Unique Vacations UK improves benefits as part of workforce investment

Unique Vacations UKUnique Vacations UK (UVUK) is the UK sales and marketing representative for holiday firm Sandals and Beaches Resorts. The team, which comprises 48 employees, works closely with its sister firm Unique Caribbean Holidays (UCHL), which is the UK tour operator for Sandals and Beaches Resorts and employs 47 workers.

In December 2022, UVUK and UCHL enhanced their parental leave policies to eight weeks at full pay for expectant mothers and fathers, for births or adoptions.

In addition, the organisations increased sick pay entitlement to six days and reduced the eligibility period required to purchase holidays at Sandals and Beaches Resorts’ concessionary rate from a year’s service to six months. UVUK and UCHL now also provide all employees with a £1,500 annual training budget and have changed employee assistance programme providers to offer more mental health and wellbeing support.

These benefits changes came in at a higher cost to the business financially, explains Tiggy Bonham-Blake, HR manager UK and Europe at Unique Vacations UK. However, these were made because the businesses strongly feel that their staff are worth investing in.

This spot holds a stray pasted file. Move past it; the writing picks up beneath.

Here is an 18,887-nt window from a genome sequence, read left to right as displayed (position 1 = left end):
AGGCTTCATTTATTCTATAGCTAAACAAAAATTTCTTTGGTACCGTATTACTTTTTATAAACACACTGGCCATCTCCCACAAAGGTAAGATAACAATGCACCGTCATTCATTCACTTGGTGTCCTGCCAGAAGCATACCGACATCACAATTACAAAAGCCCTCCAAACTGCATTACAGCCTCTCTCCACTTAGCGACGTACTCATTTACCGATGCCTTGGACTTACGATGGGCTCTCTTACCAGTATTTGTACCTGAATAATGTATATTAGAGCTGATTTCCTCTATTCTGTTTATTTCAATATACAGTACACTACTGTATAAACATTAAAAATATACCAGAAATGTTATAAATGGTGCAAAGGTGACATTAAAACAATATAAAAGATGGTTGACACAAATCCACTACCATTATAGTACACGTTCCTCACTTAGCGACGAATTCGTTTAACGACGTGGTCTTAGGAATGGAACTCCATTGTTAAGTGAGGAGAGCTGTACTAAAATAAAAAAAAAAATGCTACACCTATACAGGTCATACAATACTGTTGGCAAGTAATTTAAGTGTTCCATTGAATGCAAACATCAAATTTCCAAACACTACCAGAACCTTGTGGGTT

“Our employees are at the heart of everything we do, and we are always looking at ways to enhance our employer value proposition,” she says. “It is vital to keep all elements of your employer value proposition fresh and relevant if you want to retain and attract the best employees. The competition to find good staff is now more difficult than ever, so we want to ensure we hold onto our amazing team members for as long as possible, as well as attracting new talent.”

According to UVUK and UCHL, it is important to regularly review benefits and ensure they work for the organisation and its employees, as businesses change and develop constantly. Looking at what competitors or other employers based in the area are offering can provide a good benchmark.

When it comes to identifying where employers should draw a line with benefits provision, each employer should consider this on an individual basis, says Bonham-Blake.

“Handing out excessive benefits that aren’t fit for purpose is a waste of money,” she explains. “Our staff would rather be consulted on their individual needs so that we can work with them to improve our benefits offering and ensure it works for both them and our business. Employees appreciate the simplest of gestures if they have been well considered and executed. Something as simple as giving everyone a chocolate egg at Easter can make them feel valued and appreciated. It’s not all about spending money.”